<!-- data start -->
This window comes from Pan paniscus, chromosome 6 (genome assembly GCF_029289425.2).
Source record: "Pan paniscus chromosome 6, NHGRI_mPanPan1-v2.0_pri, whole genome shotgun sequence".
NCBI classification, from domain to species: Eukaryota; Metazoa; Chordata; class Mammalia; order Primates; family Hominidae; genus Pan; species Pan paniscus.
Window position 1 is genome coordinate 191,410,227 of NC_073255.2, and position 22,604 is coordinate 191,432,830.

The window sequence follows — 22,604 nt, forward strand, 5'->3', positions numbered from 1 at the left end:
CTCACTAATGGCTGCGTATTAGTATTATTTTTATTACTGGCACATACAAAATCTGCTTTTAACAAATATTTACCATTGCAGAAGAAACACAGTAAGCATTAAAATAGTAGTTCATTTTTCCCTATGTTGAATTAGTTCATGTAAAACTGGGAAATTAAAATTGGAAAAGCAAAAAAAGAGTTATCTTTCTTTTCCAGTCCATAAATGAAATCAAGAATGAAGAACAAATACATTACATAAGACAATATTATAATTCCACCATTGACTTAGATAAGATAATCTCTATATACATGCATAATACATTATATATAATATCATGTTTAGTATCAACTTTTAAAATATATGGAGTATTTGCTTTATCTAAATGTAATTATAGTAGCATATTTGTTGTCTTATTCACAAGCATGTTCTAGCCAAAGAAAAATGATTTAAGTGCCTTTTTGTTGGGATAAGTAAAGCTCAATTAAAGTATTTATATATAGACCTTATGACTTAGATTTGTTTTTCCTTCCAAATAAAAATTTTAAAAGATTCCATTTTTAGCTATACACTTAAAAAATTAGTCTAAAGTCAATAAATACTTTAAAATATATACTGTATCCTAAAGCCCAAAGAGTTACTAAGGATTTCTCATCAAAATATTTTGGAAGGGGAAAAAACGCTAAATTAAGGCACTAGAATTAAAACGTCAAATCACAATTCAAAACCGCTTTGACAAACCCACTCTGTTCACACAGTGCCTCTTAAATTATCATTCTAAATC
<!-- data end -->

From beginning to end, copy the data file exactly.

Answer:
This window comes from Pan paniscus, chromosome 6 (genome assembly GCF_029289425.2).
Source record: "Pan paniscus chromosome 6, NHGRI_mPanPan1-v2.0_pri, whole genome shotgun sequence".
NCBI classification, from domain to species: Eukaryota; Metazoa; Chordata; class Mammalia; order Primates; family Hominidae; genus Pan; species Pan paniscus.
Window position 1 is genome coordinate 191,410,227 of NC_073255.2, and position 22,604 is coordinate 191,432,830.

The window sequence follows — 22,604 nt, forward strand, 5'->3', positions numbered from 1 at the left end:
CTCACTAATGGCTGCGTATTAGTATTATTTTTATTACTGGCACATACAAAATCTGCTTTTAACAAATATTTACCATTGCAGAAGAAACACAGTAAGCATTAAAATAGTAGTTCATTTTTCCCTATGTTGAATTAGTTCATGTAAAACTGGGAAATTAAAATTGGAAAAGCAAAAAAAGAGTTATCTTTCTTTTCCAGTCCATAAATGAAATCAAGAATGAAGAACAAATACATTACATAAGACAATATTATAATTCCACCATTGACTTAGATAAGATAATCTCTATATACATGCATAATACATTATATATAATATCATGTTTAGTATCAACTTTTAAAATATATGGAGTATTTGCTTTATCTAAATGTAATTATAGTAGCATATTTGTTGTCTTATTCACAAGCATGTTCTAGCCAAAGAAAAATGATTTAAGTGCCTTTTTGTTGGGATAAGTAAAGCTCAATTAAAGTATTTATATATAGACCTTATGACTTAGATTTGTTTTTCCTTCCAAATAAAAATTTTAAAAGATTCCATTTTTAGCTATACACTTAAAAAATTAGTCTAAAGTCAATAAATACTTTAAAATATATACTGTATCCTAAAGCCCAAAGAGTTACTAAGGATTTCTCATCAAAATATTTTGGAAGGGGAAAAAACGCTAAATTAAGGCACTAGAATTAAAACGTCAAATCACAATTCAAAACCGCTTTGACAAACCCACTCTGTTCACACAGTGCCTCTTAAATTATCATTCTAAATC